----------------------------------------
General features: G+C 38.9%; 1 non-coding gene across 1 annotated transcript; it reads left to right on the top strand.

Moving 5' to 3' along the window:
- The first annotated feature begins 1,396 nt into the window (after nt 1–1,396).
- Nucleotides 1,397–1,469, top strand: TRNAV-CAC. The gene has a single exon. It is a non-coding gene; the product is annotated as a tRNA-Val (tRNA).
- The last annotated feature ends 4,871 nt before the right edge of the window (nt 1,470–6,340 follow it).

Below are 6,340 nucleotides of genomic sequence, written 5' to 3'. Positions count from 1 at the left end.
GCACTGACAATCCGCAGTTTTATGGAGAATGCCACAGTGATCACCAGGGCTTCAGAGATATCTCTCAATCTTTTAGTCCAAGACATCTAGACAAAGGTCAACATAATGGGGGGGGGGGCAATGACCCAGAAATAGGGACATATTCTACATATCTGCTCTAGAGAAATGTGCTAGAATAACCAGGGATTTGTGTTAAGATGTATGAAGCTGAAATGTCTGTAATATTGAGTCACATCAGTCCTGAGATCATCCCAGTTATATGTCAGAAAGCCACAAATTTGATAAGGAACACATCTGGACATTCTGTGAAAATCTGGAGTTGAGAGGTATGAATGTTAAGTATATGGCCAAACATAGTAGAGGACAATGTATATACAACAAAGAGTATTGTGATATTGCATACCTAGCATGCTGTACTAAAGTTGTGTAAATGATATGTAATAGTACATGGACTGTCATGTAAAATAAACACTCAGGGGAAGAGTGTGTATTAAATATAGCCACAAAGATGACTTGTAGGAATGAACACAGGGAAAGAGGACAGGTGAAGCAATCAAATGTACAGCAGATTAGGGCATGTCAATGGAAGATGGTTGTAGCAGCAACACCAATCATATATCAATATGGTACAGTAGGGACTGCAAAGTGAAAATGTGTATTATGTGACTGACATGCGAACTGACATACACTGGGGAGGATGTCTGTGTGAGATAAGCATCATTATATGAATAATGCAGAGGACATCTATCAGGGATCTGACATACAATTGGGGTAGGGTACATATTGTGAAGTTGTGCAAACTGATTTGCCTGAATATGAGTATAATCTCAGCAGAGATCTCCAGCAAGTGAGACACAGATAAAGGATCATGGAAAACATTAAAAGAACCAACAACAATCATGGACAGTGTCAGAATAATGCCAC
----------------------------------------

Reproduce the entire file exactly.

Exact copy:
General features: G+C 38.9%; 1 non-coding gene across 1 annotated transcript; it reads left to right on the top strand.

Moving 5' to 3' along the window:
- The first annotated feature begins 1,396 nt into the window (after nt 1–1,396).
- Nucleotides 1,397–1,469, top strand: TRNAV-CAC. The gene has a single exon. It is a non-coding gene; the product is annotated as a tRNA-Val (tRNA).
- The last annotated feature ends 4,871 nt before the right edge of the window (nt 1,470–6,340 follow it).

Below are 6,340 nucleotides of genomic sequence, written 5' to 3'. Positions count from 1 at the left end.
GCACTGACAATCCGCAGTTTTATGGAGAATGCCACAGTGATCACCAGGGCTTCAGAGATATCTCTCAATCTTTTAGTCCAAGACATCTAGACAAAGGTCAACATAATGGGGGGGGGGGCAATGACCCAGAAATAGGGACATATTCTACATATCTGCTCTAGAGAAATGTGCTAGAATAACCAGGGATTTGTGTTAAGATGTATGAAGCTGAAATGTCTGTAATATTGAGTCACATCAGTCCTGAGATCATCCCAGTTATATGTCAGAAAGCCACAAATTTGATAAGGAACACATCTGGACATTCTGTGAAAATCTGGAGTTGAGAGGTATGAATGTTAAGTATATGGCCAAACATAGTAGAGGACAATGTATATACAACAAAGAGTATTGTGATATTGCATACCTAGCATGCTGTACTAAAGTTGTGTAAATGATATGTAATAGTACATGGACTGTCATGTAAAATAAACACTCAGGGGAAGAGTGTGTATTAAATATAGCCACAAAGATGACTTGTAGGAATGAACACAGGGAAAGAGGACAGGTGAAGCAATCAAATGTACAGCAGATTAGGGCATGTCAATGGAAGATGGTTGTAGCAGCAACACCAATCATATATCAATATGGTACAGTAGGGACTGCAAAGTGAAAATGTGTATTATGTGACTGACATGCGAACTGACATACACTGGGGAGGATGTCTGTGTGAGATAAGCATCATTATATGAATAATGCAGAGGACATCTATCAGGGATCTGACATACAATTGGGGTAGGGTACATATTGTGAAGTTGTGCAAACTGATTTGCCTGAATATGAGTATAATCTCAGCAGAGATCTCCAGCAAGTGAGACACAGATAAAGGATCATGGAAAACATTAAAAGAACCAACAACAATCATGGACAGTGTCAGAATAATGCCAC